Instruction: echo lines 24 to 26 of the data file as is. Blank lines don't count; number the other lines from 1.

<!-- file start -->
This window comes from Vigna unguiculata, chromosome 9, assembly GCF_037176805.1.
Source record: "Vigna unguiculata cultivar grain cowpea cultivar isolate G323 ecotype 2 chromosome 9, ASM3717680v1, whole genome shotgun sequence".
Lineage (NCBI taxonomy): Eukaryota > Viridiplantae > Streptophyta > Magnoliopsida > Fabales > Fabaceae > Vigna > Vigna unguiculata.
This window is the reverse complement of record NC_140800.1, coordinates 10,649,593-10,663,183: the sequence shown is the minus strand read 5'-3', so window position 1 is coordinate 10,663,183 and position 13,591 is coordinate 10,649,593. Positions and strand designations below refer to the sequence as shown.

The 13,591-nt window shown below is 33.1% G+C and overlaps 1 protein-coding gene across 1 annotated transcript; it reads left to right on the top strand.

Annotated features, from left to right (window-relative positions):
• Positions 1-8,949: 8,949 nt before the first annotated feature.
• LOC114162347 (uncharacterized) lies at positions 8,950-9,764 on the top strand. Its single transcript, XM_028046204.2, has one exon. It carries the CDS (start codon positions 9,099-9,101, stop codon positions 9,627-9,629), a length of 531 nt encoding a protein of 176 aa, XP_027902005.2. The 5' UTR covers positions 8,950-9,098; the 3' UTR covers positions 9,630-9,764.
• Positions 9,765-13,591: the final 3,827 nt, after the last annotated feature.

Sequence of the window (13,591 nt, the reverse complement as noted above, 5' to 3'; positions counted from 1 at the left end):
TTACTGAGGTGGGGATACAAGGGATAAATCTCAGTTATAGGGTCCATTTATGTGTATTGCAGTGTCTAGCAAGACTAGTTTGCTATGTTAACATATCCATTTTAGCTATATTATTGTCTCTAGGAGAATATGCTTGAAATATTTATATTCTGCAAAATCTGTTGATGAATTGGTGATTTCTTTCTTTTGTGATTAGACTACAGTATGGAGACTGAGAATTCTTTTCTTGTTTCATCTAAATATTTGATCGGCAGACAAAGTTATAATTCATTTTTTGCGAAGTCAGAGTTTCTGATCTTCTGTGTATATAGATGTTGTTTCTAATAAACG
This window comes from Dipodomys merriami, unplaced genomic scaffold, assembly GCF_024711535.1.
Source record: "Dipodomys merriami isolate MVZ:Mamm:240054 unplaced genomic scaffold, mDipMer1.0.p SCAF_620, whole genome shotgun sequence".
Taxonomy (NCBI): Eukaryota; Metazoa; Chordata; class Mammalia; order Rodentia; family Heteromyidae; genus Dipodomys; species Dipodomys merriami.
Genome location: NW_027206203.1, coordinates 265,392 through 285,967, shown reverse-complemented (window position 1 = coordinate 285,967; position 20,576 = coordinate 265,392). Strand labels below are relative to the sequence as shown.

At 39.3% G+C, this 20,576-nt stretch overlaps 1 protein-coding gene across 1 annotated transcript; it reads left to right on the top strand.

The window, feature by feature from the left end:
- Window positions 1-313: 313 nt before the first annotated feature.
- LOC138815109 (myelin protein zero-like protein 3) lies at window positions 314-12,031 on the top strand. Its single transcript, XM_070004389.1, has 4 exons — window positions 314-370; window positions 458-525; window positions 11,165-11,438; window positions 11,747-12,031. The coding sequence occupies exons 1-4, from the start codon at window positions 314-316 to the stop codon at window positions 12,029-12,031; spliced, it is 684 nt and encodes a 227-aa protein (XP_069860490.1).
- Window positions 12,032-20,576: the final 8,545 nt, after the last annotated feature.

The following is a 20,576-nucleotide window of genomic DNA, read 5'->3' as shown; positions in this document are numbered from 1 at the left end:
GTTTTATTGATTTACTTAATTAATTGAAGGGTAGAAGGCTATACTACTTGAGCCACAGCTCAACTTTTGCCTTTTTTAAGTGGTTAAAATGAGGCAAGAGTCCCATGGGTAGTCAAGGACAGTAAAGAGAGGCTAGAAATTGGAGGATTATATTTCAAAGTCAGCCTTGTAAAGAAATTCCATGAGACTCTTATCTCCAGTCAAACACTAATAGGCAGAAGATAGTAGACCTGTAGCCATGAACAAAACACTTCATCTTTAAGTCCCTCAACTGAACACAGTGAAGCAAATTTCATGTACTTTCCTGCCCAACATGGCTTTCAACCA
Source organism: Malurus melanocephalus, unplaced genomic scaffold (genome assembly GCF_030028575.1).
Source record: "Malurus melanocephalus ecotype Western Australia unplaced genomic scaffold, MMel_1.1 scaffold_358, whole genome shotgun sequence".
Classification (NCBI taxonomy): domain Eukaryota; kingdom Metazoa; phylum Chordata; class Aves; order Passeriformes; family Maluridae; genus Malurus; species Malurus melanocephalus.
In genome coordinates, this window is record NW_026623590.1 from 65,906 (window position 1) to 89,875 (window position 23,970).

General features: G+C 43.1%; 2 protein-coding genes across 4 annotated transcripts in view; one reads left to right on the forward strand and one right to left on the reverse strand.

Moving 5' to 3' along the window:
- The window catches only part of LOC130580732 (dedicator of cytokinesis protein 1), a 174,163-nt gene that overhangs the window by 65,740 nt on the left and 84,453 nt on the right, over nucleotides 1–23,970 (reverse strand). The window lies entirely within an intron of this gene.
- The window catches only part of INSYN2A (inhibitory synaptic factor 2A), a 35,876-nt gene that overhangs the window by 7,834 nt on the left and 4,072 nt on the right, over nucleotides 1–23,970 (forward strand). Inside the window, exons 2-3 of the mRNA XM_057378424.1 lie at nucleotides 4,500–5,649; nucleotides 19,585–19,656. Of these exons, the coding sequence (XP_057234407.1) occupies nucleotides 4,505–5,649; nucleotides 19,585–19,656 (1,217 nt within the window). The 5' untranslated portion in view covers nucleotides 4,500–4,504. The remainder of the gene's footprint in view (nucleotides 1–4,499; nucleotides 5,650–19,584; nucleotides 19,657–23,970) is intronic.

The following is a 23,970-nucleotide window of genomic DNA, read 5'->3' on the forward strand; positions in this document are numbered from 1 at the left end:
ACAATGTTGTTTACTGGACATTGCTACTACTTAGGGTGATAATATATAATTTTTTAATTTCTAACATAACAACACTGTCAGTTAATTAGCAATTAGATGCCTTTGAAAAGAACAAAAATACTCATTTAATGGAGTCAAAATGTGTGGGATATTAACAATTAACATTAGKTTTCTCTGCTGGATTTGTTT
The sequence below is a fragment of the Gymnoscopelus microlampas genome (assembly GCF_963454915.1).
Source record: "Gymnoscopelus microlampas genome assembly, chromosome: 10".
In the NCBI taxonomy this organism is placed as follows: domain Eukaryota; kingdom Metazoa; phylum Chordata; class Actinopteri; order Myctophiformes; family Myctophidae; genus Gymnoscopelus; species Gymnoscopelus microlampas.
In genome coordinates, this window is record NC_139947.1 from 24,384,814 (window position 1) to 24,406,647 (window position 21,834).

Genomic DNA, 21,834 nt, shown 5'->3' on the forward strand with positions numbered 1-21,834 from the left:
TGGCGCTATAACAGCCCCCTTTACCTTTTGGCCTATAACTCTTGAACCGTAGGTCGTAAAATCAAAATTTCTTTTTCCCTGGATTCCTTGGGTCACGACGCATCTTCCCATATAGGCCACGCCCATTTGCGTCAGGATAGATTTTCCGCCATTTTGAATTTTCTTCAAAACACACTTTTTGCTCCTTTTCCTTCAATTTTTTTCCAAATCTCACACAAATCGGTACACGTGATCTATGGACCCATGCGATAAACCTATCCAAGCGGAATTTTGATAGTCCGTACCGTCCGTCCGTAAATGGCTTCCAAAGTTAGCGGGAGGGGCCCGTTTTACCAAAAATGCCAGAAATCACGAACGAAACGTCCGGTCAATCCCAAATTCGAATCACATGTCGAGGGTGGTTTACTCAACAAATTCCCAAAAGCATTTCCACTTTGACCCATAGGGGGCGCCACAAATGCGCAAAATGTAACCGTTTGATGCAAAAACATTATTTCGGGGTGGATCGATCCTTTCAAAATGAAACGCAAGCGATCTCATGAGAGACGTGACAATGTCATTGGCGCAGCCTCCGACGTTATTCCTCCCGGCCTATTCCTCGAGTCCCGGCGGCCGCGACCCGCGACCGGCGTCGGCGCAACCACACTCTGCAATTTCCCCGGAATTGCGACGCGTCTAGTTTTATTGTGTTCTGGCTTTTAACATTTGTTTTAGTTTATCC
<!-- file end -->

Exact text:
Source record: "Malurus melanocephalus ecotype Western Australia unplaced genomic scaffold, MMel_1.1 scaffold_358, whole genome shotgun sequence".
Classification (NCBI taxonomy): domain Eukaryota; kingdom Metazoa; phylum Chordata; class Aves; order Passeriformes; family Maluridae; genus Malurus; species Malurus melanocephalus.
In genome coordinates, this window is record NW_026623590.1 from 65,906 (window position 1) to 89,875 (window position 23,970).